Jerusalem-born Avital Raz is a theatre maker and musician. Her first solo show My Jerusalem was derived from a controversial song. It combines live music with storytelling and projected images. A politically-charged tale of a drunken one-night stand, infused with stories of growing up in the turmoil of 1980s Israel.
Raz started out as a child singer of classical music. She studied at The School of Visual Theatre in Jerusalem and After completing degrees in vocal performance and composition, she shifted her focus to India where she studied the ancient art of Dhrupad singing with Prof. Ritwik Sanyal of Benares Hindu University.
This improvisational style led to a surge in creativity and Avital’s first album: Sad Songs About The End Of Love – 11 of James Joyce’s poems from Chamber Music composed mostly in Raag style and recorded in India and Israel with local musicians.
Her latest musical release ‘The Fallen Angel’s Unravelling Descent’, a collaboration with Keith Angel (producer) was given four stars by RnR magazine and high Praise in Folk Radio UK among other publications.
“There is no-one quite like Avital Raz in the world of music right now, and she should be applauded for the intelligence and singularity of her artistic vision. The Fallen Angel’s Unravelling Descent is a genuinely original musical statement, full of wise, exotic and gleefully mordant songs that manage to be simultaneously challenging and melodic.”
Avital spoke to us about songwriting and her latest show ‘Jerusalem’…
1. What’s the first piece of music or song you remember hearing?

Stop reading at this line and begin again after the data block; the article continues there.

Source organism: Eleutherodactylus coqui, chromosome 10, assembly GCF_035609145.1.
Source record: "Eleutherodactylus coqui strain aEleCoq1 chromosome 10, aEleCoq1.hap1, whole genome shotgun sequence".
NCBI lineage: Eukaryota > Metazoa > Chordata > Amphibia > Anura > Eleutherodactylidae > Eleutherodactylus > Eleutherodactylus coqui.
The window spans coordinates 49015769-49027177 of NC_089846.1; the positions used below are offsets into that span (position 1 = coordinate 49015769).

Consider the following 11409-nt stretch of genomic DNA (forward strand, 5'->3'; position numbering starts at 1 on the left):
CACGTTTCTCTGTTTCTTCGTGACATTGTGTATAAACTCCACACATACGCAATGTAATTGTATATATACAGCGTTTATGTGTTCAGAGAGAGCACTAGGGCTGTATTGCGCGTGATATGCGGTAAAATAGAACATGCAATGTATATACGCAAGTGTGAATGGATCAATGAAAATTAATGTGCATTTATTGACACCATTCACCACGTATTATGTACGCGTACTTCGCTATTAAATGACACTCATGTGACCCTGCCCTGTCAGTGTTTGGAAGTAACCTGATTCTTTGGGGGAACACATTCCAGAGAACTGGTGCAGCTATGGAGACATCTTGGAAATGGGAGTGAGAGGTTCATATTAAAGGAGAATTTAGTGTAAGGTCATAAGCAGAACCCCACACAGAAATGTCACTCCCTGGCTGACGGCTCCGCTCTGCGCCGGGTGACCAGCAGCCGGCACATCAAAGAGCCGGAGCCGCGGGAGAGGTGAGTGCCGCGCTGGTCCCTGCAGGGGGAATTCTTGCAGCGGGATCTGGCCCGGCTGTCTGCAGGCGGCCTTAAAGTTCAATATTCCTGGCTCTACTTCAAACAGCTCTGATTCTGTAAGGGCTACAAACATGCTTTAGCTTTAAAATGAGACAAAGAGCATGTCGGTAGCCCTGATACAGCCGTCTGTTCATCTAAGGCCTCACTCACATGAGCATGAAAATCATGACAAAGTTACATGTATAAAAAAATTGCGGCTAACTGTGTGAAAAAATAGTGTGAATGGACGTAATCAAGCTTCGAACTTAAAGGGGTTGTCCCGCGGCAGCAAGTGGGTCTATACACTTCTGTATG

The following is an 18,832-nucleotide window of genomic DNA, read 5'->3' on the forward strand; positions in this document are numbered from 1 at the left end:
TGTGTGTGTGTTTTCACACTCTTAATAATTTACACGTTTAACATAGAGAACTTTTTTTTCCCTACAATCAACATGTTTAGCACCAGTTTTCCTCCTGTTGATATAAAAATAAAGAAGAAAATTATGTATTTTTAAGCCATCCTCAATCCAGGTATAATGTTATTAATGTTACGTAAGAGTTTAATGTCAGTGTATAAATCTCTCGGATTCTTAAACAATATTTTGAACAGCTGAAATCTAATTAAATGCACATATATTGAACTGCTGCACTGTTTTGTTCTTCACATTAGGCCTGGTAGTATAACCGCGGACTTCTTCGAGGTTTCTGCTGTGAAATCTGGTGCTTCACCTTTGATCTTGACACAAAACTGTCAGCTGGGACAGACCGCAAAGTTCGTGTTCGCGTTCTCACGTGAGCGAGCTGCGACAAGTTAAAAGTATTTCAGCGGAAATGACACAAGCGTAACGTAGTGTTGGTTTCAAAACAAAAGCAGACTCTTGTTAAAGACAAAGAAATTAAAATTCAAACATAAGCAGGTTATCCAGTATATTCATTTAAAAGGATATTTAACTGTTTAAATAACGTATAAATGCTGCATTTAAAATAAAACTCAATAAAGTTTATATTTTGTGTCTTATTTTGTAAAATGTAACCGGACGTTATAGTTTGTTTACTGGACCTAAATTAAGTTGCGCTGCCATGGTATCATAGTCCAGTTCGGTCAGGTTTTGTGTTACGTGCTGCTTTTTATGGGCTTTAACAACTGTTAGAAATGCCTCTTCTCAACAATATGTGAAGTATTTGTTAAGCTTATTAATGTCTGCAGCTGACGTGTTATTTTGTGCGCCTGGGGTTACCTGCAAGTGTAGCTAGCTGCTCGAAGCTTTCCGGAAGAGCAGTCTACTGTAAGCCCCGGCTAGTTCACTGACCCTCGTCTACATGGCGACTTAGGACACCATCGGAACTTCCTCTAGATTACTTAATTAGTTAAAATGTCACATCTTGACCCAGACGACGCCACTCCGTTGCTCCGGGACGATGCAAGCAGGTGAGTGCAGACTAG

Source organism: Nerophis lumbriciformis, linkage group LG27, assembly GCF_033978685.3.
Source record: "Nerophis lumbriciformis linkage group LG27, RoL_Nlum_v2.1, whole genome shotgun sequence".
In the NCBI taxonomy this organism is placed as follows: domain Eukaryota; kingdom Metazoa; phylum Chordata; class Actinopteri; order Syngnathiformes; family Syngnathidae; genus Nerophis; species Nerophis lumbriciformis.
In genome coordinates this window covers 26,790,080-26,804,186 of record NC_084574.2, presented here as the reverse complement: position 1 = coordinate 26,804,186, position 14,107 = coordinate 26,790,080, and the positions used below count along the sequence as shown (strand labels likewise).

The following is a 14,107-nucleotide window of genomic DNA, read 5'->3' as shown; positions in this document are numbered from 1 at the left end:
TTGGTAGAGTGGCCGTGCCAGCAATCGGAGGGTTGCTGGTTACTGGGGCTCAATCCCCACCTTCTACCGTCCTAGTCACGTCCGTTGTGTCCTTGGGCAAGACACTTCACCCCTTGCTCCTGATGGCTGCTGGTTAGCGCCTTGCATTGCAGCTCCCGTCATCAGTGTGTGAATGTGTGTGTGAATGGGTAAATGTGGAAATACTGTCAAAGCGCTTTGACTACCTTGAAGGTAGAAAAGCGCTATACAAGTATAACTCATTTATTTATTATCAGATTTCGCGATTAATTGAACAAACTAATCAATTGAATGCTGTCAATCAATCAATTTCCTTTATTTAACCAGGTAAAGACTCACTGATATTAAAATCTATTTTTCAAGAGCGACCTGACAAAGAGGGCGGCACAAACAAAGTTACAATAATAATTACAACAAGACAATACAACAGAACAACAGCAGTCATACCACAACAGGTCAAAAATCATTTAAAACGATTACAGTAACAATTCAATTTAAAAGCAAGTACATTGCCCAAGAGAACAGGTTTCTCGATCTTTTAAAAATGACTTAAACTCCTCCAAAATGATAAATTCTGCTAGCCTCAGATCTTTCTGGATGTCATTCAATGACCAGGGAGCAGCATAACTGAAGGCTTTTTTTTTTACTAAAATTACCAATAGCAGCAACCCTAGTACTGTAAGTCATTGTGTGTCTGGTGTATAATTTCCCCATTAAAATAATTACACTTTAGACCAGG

AR: I don’t know if this counts as music… My mother had her own version of Mother Goose nursery rhymes. Some of them had melodies and some were more of a deranged chant. I remember my Mom, my sister and I shouting it for hours: “Wee Willie Winkie runs through the town, Upstairs, downstairs in his nightgown, Tapping at the window, crying through the lock, Are all the children in their beds…?” So, I’m going with original compositions by my creative mother.
2. Can we talk a bit about the latest show you are performing, My Jerusalem… The seeds of its creation are from one of my favourite songs of yours, The Edinburgh Surprise. The song feels so visceral and instantaneous. I remember hearing it for the first time and it made my hair stand on end. Was there a specific intention when you sat down to write it?
4. The use of prosody in your songs has always struck me as meticulous. Do the lyrics come first and then you match the music to them? Or do you have the emotional base of the music first and find words to match that?
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